WASHINGTON – Barack Obama began his second term as US President with an inaugural address that presented a broad vision of American government. In Europe, the prevailing reaction highlights that, between the lines, America’s first self-proclaimed “Pacific president” delivered the most “European” inaugural address in recent memory.
Obama’s speech not only embraced the core principles of social democracy as understood in Europe, but also heralded a new era of American engagement in global governance issues. But, notwithstanding Obama’s Euro-enthusiasm, valid questions remain concerning his administration’s foreign policy.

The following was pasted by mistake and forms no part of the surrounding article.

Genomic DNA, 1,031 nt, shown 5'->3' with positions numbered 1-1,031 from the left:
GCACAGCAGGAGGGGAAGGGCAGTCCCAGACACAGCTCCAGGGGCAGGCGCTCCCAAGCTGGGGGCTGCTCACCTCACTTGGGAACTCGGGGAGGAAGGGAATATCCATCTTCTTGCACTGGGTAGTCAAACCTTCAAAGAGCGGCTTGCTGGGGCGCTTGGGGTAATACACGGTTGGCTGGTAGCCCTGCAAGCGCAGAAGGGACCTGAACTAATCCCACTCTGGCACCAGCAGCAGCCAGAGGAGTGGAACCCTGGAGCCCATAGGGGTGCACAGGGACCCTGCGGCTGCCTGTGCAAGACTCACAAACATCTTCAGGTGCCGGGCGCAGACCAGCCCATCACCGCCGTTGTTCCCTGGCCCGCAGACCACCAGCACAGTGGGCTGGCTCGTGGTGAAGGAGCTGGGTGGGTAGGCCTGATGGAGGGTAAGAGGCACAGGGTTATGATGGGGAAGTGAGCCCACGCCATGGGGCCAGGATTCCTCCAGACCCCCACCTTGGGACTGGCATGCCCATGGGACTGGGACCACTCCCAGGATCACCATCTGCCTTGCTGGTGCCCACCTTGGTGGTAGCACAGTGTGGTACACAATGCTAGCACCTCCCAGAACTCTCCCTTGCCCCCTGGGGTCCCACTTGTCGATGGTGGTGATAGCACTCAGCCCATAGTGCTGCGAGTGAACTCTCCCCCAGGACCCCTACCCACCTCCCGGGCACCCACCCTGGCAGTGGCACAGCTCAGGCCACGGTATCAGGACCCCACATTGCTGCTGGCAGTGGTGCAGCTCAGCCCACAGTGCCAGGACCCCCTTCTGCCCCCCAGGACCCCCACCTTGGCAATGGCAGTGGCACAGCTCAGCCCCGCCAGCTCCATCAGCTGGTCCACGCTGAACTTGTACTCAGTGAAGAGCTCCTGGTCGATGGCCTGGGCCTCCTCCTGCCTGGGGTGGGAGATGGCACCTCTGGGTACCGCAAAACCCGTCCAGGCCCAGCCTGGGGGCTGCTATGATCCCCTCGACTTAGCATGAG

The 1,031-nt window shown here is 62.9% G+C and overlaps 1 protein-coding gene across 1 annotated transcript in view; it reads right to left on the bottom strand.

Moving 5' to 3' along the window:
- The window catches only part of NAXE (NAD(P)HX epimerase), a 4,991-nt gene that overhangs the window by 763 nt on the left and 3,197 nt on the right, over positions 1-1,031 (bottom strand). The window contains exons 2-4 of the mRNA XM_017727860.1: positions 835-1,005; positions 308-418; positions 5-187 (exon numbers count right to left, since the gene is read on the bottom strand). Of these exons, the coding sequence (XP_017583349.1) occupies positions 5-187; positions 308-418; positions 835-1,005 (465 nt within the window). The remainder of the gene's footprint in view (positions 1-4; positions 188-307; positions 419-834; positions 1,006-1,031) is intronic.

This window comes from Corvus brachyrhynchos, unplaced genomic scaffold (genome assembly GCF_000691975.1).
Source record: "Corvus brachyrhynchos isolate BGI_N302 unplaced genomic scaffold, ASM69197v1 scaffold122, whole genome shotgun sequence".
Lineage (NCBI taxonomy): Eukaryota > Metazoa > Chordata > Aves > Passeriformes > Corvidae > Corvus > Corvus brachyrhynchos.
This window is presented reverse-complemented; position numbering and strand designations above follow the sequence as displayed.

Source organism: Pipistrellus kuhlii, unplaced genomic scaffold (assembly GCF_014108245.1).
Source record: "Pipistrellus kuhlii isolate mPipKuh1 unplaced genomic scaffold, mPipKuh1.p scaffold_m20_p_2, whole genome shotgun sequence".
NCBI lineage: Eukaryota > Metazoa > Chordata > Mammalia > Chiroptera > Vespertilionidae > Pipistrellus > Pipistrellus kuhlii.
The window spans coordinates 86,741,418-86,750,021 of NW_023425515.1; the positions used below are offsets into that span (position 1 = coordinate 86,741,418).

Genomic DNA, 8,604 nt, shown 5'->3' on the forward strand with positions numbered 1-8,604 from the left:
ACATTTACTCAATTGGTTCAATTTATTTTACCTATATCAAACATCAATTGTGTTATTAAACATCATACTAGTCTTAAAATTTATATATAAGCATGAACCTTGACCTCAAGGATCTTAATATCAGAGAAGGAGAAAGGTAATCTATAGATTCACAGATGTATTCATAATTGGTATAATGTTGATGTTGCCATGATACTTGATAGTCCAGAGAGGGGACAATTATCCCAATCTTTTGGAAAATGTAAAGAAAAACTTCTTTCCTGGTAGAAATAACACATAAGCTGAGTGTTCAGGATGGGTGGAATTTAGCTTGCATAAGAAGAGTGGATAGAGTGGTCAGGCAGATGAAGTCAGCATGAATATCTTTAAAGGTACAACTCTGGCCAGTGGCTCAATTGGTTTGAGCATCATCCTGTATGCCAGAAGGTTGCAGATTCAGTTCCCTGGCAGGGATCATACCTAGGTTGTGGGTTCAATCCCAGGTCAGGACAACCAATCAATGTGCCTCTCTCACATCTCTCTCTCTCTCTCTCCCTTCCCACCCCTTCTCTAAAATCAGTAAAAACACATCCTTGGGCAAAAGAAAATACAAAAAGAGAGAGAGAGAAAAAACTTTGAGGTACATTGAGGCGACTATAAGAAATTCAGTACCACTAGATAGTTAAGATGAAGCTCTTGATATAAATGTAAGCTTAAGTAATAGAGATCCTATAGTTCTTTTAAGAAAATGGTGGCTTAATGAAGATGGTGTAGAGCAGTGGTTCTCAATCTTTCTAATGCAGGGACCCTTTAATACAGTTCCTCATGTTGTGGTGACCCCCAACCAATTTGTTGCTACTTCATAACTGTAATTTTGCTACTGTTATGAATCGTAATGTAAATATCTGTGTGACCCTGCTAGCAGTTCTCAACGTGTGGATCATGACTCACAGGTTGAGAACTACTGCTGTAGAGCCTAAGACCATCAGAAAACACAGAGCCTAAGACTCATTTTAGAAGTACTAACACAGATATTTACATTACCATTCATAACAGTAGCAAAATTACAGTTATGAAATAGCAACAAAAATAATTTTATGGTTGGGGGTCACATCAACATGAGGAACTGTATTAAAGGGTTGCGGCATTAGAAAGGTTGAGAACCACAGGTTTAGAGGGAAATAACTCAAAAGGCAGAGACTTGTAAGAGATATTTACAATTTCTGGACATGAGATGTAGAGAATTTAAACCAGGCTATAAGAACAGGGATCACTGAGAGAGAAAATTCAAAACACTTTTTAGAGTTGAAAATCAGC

Along with frequent references to America’s founding principles and to the touchstones of US history, Obama presented a vision of society, government, and foreign relations with which most Europeans could identify, including explicit references to women’s rights and, for the first time in such a high-level speech, gay rights.
The address also embraced social welfare (“The commitments we make to each other through Medicare and Medicaid and Social Security, these things do not sap our initiative, they strengthen us”) and the idea of fraternité (“preserving our individual freedoms ultimately requires collective action”).